When driving our Project FR-S on the track, we noticed that the engine has a pretty noticeable vibration at 6500 rpm. This was especially noticeable in the higher gears where the engine would spend a lot of time in this RPM range. The vibration was bad enough that we would short shift to try to keep the engine from spending too much time at this rpm. We were thinking that the crank had torsional vibration that the supercharger was amplifying making the vibration more noticeable. After speaking to several other FR-S/FT86/BRZ owners of track-driven cars, they all noticed this vibration as well. Because our car seemed to vibrate the worse we decided to see if we could do something about it. We called the tech guys at Fluidampr to discuss the problem.
When they did a vibrational analysis of the FA20 engine using a frequency sweep, they found that the amount of torsional vibration of the first order, second-order, and, third orders were reaching a peak from 5000-6500 rpm
Here are 3D vibrational plots showing the harmonic peaks of the vibration.
Here are some 2D plots that might be easier to understand! as you can see in this plot, the amount of torsional vibration in the 3rd order was cut in half by the Fuidampr,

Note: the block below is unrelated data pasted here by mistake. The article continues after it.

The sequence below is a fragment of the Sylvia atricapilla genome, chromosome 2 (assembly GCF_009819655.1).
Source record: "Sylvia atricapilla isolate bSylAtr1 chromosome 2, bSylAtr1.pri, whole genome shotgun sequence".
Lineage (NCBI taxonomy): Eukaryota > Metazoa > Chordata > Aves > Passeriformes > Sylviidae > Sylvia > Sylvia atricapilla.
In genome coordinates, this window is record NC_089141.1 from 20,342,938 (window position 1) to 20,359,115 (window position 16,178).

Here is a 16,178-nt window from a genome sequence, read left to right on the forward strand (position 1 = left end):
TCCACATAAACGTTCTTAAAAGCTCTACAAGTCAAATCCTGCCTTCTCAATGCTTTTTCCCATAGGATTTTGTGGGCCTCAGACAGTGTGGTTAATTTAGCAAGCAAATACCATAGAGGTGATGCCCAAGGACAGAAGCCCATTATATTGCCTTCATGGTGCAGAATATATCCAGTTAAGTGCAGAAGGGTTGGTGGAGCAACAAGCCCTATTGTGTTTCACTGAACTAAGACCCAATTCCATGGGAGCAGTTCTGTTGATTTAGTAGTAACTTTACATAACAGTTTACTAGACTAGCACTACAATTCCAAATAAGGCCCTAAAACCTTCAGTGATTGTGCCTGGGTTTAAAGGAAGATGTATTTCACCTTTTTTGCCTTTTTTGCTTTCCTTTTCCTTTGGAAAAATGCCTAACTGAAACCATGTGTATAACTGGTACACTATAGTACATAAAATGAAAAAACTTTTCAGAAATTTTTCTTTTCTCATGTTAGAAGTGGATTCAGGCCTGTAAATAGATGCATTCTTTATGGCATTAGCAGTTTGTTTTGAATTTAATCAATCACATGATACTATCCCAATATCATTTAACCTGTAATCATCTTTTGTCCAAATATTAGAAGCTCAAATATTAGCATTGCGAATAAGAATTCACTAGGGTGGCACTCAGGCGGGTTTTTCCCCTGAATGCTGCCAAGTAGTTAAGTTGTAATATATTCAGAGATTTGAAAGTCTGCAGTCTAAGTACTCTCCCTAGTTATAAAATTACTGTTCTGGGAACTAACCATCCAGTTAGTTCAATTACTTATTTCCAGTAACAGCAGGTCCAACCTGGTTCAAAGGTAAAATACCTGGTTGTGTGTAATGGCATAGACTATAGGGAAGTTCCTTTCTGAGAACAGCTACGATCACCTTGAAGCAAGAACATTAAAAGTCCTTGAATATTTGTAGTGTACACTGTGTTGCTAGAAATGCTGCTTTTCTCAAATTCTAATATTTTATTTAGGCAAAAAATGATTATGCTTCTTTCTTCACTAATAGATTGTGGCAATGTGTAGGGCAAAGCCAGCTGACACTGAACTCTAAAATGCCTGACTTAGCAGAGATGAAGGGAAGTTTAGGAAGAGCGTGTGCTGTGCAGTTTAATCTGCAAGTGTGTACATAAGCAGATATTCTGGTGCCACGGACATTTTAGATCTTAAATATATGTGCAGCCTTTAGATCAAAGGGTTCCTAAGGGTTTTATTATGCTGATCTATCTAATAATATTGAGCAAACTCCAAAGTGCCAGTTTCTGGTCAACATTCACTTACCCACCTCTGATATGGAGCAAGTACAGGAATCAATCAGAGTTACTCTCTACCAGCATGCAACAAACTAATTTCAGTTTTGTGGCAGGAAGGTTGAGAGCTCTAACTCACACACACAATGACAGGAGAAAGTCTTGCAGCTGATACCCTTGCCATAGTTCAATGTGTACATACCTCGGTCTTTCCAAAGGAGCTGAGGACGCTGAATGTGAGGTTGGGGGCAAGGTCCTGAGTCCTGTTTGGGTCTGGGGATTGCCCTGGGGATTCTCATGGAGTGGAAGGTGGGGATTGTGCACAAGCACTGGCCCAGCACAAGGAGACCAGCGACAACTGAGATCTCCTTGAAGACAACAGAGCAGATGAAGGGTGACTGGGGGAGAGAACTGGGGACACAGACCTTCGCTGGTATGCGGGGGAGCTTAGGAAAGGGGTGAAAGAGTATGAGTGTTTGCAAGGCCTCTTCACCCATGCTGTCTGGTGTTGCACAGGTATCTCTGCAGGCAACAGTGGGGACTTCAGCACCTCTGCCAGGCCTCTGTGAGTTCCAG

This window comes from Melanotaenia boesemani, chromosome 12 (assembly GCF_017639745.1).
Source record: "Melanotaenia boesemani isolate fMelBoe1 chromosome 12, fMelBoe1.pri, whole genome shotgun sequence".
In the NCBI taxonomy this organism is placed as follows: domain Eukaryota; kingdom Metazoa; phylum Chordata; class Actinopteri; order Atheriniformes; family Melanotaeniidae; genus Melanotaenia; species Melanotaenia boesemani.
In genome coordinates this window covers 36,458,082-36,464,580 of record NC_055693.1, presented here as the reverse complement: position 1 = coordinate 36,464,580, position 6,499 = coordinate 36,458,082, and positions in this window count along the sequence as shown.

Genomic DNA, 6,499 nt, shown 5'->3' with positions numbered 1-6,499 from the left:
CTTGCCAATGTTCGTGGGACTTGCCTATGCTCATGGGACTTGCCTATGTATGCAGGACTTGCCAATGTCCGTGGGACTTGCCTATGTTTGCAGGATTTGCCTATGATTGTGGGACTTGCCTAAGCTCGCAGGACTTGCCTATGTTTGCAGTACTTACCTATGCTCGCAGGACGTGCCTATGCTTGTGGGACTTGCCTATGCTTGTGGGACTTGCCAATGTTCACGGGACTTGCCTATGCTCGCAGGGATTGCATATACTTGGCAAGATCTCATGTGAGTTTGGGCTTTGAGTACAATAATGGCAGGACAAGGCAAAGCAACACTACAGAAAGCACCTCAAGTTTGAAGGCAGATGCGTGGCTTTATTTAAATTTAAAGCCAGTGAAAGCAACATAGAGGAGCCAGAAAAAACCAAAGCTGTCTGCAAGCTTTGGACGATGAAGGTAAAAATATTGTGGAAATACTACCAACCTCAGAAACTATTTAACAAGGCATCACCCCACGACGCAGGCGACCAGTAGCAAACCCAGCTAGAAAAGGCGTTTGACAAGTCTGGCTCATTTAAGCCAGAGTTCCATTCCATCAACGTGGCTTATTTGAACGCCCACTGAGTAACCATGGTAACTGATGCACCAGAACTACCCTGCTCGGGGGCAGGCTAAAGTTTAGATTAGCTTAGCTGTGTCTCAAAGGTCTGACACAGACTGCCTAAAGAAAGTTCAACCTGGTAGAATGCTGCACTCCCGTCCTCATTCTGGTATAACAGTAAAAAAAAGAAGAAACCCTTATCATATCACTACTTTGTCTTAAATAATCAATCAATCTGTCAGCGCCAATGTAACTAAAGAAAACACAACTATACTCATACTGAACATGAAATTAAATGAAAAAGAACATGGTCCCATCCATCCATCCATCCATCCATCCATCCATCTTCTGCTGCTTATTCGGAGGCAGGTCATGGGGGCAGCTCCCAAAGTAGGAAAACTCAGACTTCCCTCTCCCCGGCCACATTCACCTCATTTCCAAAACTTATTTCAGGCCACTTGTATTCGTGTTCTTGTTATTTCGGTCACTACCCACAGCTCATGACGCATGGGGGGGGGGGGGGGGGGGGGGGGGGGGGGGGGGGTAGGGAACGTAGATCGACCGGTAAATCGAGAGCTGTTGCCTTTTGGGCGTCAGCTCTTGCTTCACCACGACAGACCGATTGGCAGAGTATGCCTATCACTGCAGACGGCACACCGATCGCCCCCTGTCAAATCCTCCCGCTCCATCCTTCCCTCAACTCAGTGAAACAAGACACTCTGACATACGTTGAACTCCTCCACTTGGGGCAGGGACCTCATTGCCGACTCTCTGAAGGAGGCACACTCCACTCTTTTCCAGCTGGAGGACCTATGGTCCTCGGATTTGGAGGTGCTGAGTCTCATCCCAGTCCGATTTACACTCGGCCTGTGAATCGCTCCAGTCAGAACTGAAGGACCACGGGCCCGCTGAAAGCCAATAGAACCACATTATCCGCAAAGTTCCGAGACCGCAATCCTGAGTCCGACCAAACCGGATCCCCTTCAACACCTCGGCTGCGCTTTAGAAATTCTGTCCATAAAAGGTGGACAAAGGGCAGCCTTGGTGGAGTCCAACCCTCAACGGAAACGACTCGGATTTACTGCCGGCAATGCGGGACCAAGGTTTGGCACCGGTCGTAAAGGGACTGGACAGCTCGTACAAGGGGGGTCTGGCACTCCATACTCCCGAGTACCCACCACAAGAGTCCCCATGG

Here in the second order, the torsional twist was greatly reduced from 3500 to 5500 rpm.
Is it worth putting one of these on a 4g63 from an evo 8/9?
We have one on ours!
I have had one on my Evo IX for a year now.
These are one of those upgrades that’s actually beneficial to your car. I installed a Fluidampr on my 2013 FR-S and it really smoothed out the revs overall and gave the engine a smoother feel. Definitely worth doing.
Did it actually get rid of the 6500rpm vibration that the driver felt? The plots don’t look like there’s a huge amount of torsional vibration at 6500rpm, certainly not a peak.
I wonder if it could be supercharger mounting stiffness. Look at how much structure there is on anything front end accessory drive related from the factory. A water pump or alternator has a relatively huge amount of webbing/structure in the block to stop it from vibrating. 2EO at 6500rpm is 216Hz, trying to give something heavy a higher than 216Hz natural frequency is tricky, and a heavy supercharger is likely to need a HUGE amount of mounting stiffness to get above that. By way of comparison, even OEM cast aluminium inline 4 manifolds can struggle to get a high enough natural frequency even though they’re only supporting themselves and a relatively light throttle body. Obviously this flat 4 one is helped by the fact it isn’t cantilevered, but it’s still a lot of stiffness that is required.
Yes you can see it on the plot!
Do these style dampers deal well with the quick changes in RPM? For instance when you go in with two feet for a panic stop or a rev-matched down shift?
That’s a very good question, we have used these for years in very high power drift motors that see a huge rpm variation very quickly and they work well.